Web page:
How could scientists possibly come up with that?
They sat people in front of computer screens that flashed Ms and Ws at test subjects — about four times as many Ms as Ws. Those being tested were supposed to tap a key when they saw Ms — but not when they saw a W.
(Obviously the test was somewhat biased against conservatives from the get go. Why did the testers choose 'W' to be the letter they shouldn't react to? What did the testers have against W? We all know the answer.)
The psychologists also put those Frankenstein wires to the testee's noggins — an electroencephalograph — to figure out which parts of the brain a testee was using in determining whether to choose to react and tap their key or not. Liberals had more brain activity and made fewer mistakes than conservatives. These were, by the way, college kids who self described themselves as liberal or conservative. The testers didn't just put the call out and end up with a bunch of slower, older conservatives who made more mistakes.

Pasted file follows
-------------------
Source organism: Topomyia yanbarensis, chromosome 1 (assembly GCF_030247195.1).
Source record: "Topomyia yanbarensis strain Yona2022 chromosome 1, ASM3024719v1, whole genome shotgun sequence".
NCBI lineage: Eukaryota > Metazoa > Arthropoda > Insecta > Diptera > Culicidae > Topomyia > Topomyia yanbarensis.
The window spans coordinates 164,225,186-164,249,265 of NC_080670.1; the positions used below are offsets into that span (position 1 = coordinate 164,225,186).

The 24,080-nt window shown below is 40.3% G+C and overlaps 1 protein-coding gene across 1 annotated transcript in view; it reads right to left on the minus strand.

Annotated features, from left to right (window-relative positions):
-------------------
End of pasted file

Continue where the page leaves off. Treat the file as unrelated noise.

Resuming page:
It looks as though conservatives can't help it. They get stuck on one idea and throw out all factual evidence to the contrary. So: SUVs = good. Therefore no such thing as global warming... or: America = good. Therefore no such thing as torture, a bad invasion, etc.... or: Free market = good. Therefore no such thing as a sector it might not work in — like healthcare, just for instance.
Analyzing the data, Sulloway said liberals were 4.9 times as likely as conservatives to show activity in the brain circuits that deal with conflicts, and 2.2 times as likely to score in the top half of the distribution for accuracy.
Sulloway said the results could explain why President Bush demonstrated a single-minded commitment to the Iraq war and why some people perceived Sen. John F. Kerry, the liberal Massachusetts Democrat who opposed Bush in the 2004 presidential race, as a "flip-flopper" for changing his mind about the conflict.
Based on the results, he said, liberals could be expected to more readily accept new social, scientific or religious ideas.
"There is ample data from the history of science showing that social and political liberals indeed do tend to support major revolutions in science," said Sulloway, who has written about the history of science and has studied behavioral differences between conservatives and liberals.